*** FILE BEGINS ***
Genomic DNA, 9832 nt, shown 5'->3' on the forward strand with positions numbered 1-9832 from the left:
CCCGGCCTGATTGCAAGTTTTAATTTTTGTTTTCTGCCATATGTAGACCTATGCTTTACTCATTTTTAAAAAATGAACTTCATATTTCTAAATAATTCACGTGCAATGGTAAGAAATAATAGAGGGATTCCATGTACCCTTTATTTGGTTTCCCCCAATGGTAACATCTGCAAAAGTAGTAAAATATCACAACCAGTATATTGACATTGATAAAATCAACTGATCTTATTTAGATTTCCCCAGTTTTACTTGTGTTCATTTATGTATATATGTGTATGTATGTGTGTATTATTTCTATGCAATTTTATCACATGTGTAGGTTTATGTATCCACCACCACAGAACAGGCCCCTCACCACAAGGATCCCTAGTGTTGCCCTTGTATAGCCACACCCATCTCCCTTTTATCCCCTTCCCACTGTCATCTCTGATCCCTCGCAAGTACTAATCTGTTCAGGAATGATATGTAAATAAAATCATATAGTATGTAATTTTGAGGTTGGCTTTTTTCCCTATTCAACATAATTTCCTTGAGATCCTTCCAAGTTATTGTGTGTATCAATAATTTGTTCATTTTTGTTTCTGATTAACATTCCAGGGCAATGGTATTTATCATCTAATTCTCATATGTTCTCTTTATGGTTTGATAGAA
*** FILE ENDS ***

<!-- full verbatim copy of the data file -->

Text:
Genomic DNA, 9832 nt, shown 5'->3' on the forward strand with positions numbered 1-9832 from the left:
CCCGGCCTGATTGCAAGTTTTAATTTTTGTTTTCTGCCATATGTAGACCTATGCTTTACTCATTTTTAAAAAATGAACTTCATATTTCTAAATAATTCACGTGCAATGGTAAGAAATAATAGAGGGATTCCATGTACCCTTTATTTGGTTTCCCCCAATGGTAACATCTGCAAAAGTAGTAAAATATCACAACCAGTATATTGACATTGATAAAATCAACTGATCTTATTTAGATTTCCCCAGTTTTACTTGTGTTCATTTATGTATATATGTGTATGTATGTGTGTATTATTTCTATGCAATTTTATCACATGTGTAGGTTTATGTATCCACCACCACAGAACAGGCCCCTCACCACAAGGATCCCTAGTGTTGCCCTTGTATAGCCACACCCATCTCCCTTTTATCCCCTTCCCACTGTCATCTCTGATCCCTCGCAAGTACTAATCTGTTCAGGAATGATATGTAAATAAAATCATATAGTATGTAATTTTGAGGTTGGCTTTTTTCCCTATTCAACATAATTTCCTTGAGATCCTTCCAAGTTATTGTGTGTATCAATAATTTGTTCATTTTTGTTTCTGATTAACATTCCAGGGCAATGGTATTTATCATCTAATTCTCATATGTTCTCTTTATGGTTTGATAGAA